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LEARNING GERMAN

German word of the day: Servus

Today’s word of the day is one you are likely to stumble on if you're making it to Munich for the last days of Oktoberfest. It's widely used in southern Germany (and Austria).

German word of the day: Servus
Photo: depositphotos

Servus is a general, friendly way of greeting someone – so it can be used for saying hello as well as for saying good-bye. The roots of this greeting date far back; it comes from the Latin word servus, which means “slave” or “servant.”

SEE ALSO: Grüß Gott, Moin, Hallo! The complete guide to regional dialects around Germany

So if someone greets you with Servus, it roughly translates to “I’m your servant” or “At your service!”

In wide parts of Southern Germany, it’s quite common to greet people with a hearty “Servus!”

But this notion is actually spread even further – it is a traditional greeting in wide parts of Central Europe. Servus, or slight variations of the word, are used in other parts of southern Germany, Austria, Poland, Croatia, Hungary and Romania, to name a few.

This video takes a look at how “Servus” and other words in Bavarian German are used.

Usually, servus is a colloquial way of greeting people you know better, especially friends. It is also one of the few historical words that is widely used amongst teenagers.

In Bavaria, servus has another meaning as well, though: If you hear someone say “Na servus,” that usually means that they are surprised, but in a disapproving way.

Examples:

Servus, lieber Freund.

Hello dear friend.

Servus miteinander!

Hello everyone.

Do you have a favourite word you'd like to see us cover? If so, please email our editor Rachel Stern with your suggestion.

Member comments

  1. Wow, that video gave me a headache. I never knew Bavarian was so different to standard Deutsch. So, if I move there, will people be able to understand and reply if I speak standard Deutsch?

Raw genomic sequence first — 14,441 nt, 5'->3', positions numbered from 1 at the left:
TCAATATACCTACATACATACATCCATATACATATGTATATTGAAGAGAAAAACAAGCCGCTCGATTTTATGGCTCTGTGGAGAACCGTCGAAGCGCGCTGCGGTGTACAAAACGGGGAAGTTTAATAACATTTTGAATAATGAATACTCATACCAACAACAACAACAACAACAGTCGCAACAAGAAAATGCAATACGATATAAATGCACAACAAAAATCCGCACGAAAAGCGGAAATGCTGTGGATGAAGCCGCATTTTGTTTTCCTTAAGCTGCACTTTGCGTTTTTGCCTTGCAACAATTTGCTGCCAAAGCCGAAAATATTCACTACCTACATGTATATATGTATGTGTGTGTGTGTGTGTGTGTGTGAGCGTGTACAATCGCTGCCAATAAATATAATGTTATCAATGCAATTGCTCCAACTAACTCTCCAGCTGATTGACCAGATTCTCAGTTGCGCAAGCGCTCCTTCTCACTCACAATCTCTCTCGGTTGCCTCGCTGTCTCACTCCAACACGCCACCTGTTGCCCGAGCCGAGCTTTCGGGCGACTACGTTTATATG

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GERMAN WORD OF THE DAY

German phrase of the day: Lügen haben kurze Beine

This phrase tells you why you should try not to lie.

German phrase of the day: Lügen haben kurze Beine

Why do I need to know Lügen haben kurze Beine?

From the serpent in the Bible to the spectacular fall of UK Prime Minister Boris Johnson (see the Spiegel cover below with the title ‘one lie too many’), lying has always been morally and socially unacceptable.

Yet everyone lies. Anyone who says otherwise is probably telling fibs. Past research has suggested people lie once or twice per day on average. So, the Germans have found a unique way of tackling lies with this proverb.

What does it mean?

Lügen haben kurze Beine (which sounds like this) literally translates to ‘lies have short legs’. In English you might say: ‘the truth will out’ or ‘lies won’t get you far’.

This proverb was reportedly first found in a German dictionary as early as 1663. As you might expect, this saying is based on the idea that someone with shorter legs can’t run super fast – the metaphor being that a lie won’t escape, it will be found out.

The moral of the story is that honesty is the best policy because nothing can run away from the truth. This symbolic proverb is taught to many German children by their parents. 

But what about white lies? In German, they are pleasingly called Notlüge (emergency lies) and we all know that sometimes not telling the whole truth is appropriate or needed in certain social situations. We’ll look at this in more detail in a future word of the day. 

Use it like this:

Irgendwann wird er mein Geheimnis entdecken, denn Lügen haben kurze Beine.

At some point he will discover my secret, because the truth will out. 

Lügen haben kurze Beine, vor allem im Internet.

Lies can’t get far, especially on the internet.

Ich rate Ihnen, heute die Wahrheit zu sagen. Lügen haben kurze Beine.

I advise you to tell the truth today. Lies won’t travel far. 

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